Finally, your diet plays a major role in skin health. Eating healthy, well-balanced, nutrient-rich meals can keep your skin clear and strong.
On the flip side, eating too many unhealthy foods, particularly those which have high glycemic index values, can damage the skin and lead to more frequent and more severe acne.
Sugar and Acne: The Science Behind It
While there are a few myths involving acne (such as the idea that poor hygiene causes acne), the relationship between sugar and acne is not one of them. Sugar plays a role in breakouts, and is just generally bad for you when eaten in excess (who knew?!).
Let’s take a look at how sugar affects the body and, particularly, the skin.
What Is Glucose?
You gain energy from the food that you eat. After you digest a piece of food, the enzymes in your stomach break down nutrients and pass them to the intestine, where they are eventually absorbed into the bloodstream. Glucose is one such nutrient.
The main goal of digestion and absorption is to break down your food into a form that the cells and the rest of the body can use as fuel. 100% of the carbohydrates (including sugary carbs) that you eat are converted into glucose, meaning carbohydrates are especially crucial to the body’s energy needs.
Simple carbohydrates, such as sugary foods and white bread, are digested quickly and can affect your blood sugar shortly after eating them.
What Is Insulin?
While glucose needs to enter the bloodstream for the body to use it, its end target is actually the cells themselves. After all, the cells need glucose for fuel, and they can’t use it if it is floating around in the blood.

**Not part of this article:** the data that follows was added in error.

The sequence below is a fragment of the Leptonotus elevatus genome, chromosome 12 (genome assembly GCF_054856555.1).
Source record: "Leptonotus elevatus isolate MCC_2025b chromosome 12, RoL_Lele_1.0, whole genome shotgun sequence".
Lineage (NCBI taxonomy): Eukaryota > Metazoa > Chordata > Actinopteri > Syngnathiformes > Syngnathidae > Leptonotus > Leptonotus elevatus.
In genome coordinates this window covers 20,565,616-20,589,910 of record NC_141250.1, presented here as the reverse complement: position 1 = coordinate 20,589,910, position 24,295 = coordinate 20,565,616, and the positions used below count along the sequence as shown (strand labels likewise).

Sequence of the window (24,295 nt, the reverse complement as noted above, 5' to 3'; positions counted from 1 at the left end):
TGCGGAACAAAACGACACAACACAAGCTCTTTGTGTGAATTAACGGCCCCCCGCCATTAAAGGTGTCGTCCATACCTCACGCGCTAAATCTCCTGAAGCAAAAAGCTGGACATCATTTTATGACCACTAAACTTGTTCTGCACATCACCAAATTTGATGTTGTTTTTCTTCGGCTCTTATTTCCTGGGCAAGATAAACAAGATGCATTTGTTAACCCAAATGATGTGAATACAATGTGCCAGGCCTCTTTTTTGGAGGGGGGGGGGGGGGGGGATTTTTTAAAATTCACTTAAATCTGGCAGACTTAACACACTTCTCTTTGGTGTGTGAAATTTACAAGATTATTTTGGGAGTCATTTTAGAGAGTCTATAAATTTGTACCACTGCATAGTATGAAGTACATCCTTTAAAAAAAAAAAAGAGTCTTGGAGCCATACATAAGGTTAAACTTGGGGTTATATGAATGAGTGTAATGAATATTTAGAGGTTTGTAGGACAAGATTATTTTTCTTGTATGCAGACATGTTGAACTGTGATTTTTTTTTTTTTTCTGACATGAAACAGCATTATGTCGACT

Glucose relies on a hormone called insulin to usher it from the blood to the cells. Insulin is produced in the pancreas, which then regulates how much insulin is in the blood per the body’s blood glucose levels.
In other words, if your blood sugar rises, then the pancreas releases more insulin, but if your blood sugar drops, the pancreas will slow insulin production.
What Happens When You Eat Sugar?
Sugar is a simple carbohydrate, so it’s digested quickly by the body and is later absorbed rapidly into the bloodstream in the form of glucose. As a result, this sugary food will likely have a drastic, upward-spiking effect on your blood sugar.
The pancreas will respond by releasing higher amounts of insulin to transfer the glucose to the cells and return your blood sugar to a healthy level.
So, What Does This Have To Do With Skin?
A spike in blood sugar and, later, a spike in insulin can lead to a negative effect on the skin. Remember when we talked about androgen hormones earlier? These hormones do more than just produce oil.
When the body senses an extreme increase in insulin, it releases androgen hormones to reduce the amount of insulin in the blood to a healthy level. This results in surplus oil production (and pimples), as there’s a higher concentration of androgen hormones producing sebum.